Critical sociological perspectives and analyses have the potential to make important contributions to the formation and assessment of public policy on numerous issues but particularly on those related to racial, gender, and class inequality.  Critical sociology is especially needed today in the contentious political environment associated with the Trump presidency.  Race, gender, and class imbue major public policy issues in the national landscape but they tend to be veiled with color- and gender-blind ideologies.  Major substantive public policy issues of the day that are informed by critical sociology include health care, education, labor, immigration, sexual harassment, inequality, human rights, housing, and voting, among others.  This panel brings together leading sociologists who work from critical sociology perspectives and public policy on a variety of areas associated with race, gender, and class.  The panelists work from various methodological and analytical approaches.  The potential panelists include the following scholars.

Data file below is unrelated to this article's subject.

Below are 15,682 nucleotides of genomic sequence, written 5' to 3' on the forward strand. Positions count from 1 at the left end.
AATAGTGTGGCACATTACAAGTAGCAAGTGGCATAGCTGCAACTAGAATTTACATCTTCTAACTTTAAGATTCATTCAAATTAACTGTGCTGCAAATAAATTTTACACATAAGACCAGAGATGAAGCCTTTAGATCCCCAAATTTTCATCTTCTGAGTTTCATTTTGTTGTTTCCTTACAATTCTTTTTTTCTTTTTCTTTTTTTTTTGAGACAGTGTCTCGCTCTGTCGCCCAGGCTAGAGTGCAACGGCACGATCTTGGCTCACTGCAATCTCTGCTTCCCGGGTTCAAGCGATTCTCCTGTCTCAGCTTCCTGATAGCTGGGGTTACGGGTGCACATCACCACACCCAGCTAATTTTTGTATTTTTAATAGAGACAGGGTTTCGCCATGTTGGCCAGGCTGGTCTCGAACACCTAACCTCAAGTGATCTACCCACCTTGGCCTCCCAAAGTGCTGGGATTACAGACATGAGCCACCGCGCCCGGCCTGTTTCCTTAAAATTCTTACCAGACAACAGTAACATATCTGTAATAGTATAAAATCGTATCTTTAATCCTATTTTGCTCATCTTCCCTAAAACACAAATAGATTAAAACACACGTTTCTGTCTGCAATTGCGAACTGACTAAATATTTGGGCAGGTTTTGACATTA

Participants: (Session Organizer) Rogelio Saenz, University of Texas-San Antonio; (Presider) Rogelio Saenz, University of Texas-San Antonio

  • Bringing Intersectionality In: Why Separately Examining Public Policies Exacerbates Disparities among Marginalized Populations. Tiffany D. Joseph, Northeastern University
  • Immigration Policy as a Social Determinant of Health. Edward D. Vargas, Arizona State University
  • An Intersectional Guide to the Theory and Practice of Dismantling the Coercive Arm of the State. Tanya Maria Golash-Boza, University of California-Merced
  • Leveraging the Conceptual Use of Intersectionality for K-12 and Higher Education Policy and Empowering Vulnerable Communities. Nancy López, University of New Mexico

 

Social Justice and Sociological Research